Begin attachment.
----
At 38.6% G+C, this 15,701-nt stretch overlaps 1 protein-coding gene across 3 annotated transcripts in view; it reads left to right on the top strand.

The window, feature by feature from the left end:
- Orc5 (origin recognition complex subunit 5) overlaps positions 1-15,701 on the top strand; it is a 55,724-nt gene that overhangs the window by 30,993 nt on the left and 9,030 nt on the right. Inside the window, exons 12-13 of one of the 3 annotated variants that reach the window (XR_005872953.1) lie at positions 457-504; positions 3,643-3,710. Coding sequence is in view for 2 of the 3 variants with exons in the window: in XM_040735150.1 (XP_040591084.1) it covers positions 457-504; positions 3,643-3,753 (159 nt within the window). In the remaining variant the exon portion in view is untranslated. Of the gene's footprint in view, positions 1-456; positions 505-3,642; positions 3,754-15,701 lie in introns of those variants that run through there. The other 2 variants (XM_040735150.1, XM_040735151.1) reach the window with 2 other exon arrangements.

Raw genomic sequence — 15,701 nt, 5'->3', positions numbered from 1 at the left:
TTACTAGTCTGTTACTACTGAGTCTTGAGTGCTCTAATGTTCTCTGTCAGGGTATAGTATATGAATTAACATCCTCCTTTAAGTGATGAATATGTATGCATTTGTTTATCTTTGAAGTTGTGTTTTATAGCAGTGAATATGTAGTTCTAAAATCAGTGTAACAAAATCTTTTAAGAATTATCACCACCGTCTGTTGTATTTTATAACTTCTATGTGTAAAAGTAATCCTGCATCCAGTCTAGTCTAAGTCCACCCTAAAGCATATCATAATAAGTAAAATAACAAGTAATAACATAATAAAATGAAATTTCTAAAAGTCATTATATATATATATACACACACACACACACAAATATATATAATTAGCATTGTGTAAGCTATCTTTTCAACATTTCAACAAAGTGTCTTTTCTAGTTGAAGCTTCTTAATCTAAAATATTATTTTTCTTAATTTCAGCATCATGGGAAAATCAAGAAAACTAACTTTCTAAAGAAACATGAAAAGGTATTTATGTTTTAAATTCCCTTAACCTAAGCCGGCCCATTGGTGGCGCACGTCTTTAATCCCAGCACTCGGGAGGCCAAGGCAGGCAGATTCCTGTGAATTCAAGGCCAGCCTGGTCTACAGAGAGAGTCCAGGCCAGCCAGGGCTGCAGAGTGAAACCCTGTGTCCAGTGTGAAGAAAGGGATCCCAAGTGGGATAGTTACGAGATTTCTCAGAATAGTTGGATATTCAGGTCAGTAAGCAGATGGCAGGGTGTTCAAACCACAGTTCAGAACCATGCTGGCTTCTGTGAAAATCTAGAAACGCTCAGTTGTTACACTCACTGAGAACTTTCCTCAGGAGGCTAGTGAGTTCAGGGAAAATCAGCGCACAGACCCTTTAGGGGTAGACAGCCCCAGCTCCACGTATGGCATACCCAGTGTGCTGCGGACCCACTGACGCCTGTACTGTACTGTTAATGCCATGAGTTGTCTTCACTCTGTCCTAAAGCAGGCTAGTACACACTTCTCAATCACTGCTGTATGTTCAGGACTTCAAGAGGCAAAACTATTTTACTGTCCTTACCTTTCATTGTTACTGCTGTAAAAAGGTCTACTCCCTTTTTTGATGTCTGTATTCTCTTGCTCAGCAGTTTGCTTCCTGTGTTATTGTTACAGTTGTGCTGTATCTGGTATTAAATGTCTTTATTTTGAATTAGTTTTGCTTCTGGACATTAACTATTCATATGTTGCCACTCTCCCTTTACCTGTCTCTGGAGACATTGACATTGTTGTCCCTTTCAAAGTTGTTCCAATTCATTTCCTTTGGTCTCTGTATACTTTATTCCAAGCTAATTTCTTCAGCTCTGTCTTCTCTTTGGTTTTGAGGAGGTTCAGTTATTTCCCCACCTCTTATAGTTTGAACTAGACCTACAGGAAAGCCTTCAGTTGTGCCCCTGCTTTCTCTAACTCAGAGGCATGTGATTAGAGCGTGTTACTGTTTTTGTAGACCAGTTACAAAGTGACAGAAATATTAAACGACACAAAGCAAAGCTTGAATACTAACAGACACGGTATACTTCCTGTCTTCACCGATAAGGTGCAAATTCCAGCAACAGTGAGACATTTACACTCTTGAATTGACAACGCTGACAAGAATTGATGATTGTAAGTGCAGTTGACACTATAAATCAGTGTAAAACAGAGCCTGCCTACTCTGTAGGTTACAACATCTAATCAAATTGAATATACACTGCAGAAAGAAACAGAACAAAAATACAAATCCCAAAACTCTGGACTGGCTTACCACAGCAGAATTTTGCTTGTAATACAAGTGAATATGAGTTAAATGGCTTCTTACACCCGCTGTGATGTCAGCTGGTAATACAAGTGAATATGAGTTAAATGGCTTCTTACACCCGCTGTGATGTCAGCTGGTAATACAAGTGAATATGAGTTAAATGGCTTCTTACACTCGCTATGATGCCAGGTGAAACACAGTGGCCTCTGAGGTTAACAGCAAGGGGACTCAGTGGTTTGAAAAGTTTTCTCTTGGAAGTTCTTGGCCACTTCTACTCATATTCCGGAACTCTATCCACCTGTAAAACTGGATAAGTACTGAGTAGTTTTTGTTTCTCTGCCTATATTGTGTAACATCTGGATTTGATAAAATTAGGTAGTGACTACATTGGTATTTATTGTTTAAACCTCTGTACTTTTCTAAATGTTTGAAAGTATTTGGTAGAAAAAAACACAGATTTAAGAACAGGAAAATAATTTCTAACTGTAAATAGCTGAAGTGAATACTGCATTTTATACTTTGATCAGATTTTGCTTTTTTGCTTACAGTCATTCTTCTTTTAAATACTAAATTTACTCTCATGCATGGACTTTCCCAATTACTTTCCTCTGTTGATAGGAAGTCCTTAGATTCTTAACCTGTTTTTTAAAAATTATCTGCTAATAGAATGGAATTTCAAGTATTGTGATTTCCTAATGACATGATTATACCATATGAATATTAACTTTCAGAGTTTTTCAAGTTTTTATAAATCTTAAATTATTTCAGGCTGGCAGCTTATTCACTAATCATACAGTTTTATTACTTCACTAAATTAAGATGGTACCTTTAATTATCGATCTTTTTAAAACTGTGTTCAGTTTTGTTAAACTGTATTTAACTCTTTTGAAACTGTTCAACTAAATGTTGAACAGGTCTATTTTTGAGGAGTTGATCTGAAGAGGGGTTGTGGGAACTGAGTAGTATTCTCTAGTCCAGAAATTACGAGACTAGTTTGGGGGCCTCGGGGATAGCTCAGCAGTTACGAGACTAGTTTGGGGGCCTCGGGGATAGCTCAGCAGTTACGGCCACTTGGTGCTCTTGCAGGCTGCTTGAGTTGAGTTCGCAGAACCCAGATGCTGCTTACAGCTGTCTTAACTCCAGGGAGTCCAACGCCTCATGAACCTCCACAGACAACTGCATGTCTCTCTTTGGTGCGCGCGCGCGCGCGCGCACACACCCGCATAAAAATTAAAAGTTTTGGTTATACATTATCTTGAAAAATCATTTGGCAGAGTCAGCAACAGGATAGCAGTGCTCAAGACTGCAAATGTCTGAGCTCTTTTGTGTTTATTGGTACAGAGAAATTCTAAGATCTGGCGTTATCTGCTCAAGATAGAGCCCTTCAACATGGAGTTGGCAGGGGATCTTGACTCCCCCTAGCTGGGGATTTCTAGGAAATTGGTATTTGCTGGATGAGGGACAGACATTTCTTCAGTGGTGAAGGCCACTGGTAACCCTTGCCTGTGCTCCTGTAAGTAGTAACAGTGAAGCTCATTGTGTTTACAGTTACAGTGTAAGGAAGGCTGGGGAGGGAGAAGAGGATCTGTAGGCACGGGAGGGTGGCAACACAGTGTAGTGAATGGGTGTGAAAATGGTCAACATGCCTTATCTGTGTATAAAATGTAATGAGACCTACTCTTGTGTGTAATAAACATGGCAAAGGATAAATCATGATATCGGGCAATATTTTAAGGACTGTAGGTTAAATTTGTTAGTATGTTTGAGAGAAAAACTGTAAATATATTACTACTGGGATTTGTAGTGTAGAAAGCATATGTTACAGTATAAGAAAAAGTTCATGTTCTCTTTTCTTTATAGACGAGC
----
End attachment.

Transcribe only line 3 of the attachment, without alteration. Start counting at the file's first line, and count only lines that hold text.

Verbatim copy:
- Orc5 (origin recognition complex subunit 5) overlaps positions 1-15,701 on the top strand; it is a 55,724-nt gene that overhangs the window by 30,993 nt on the left and 9,030 nt on the right. Inside the window, exons 12-13 of one of the 3 annotated variants that reach the window (XR_005872953.1) lie at positions 457-504; positions 3,643-3,710. Coding sequence is in view for 2 of the 3 variants with exons in the window: in XM_040735150.1 (XP_040591084.1) it covers positions 457-504; positions 3,643-3,753 (159 nt within the window). In the remaining variant the exon portion in view is untranslated. Of the gene's footprint in view, positions 1-456; positions 505-3,642; positions 3,754-15,701 lie in introns of those variants that run through there. The other 2 variants (XM_040735150.1, XM_040735151.1) reach the window with 2 other exon arrangements.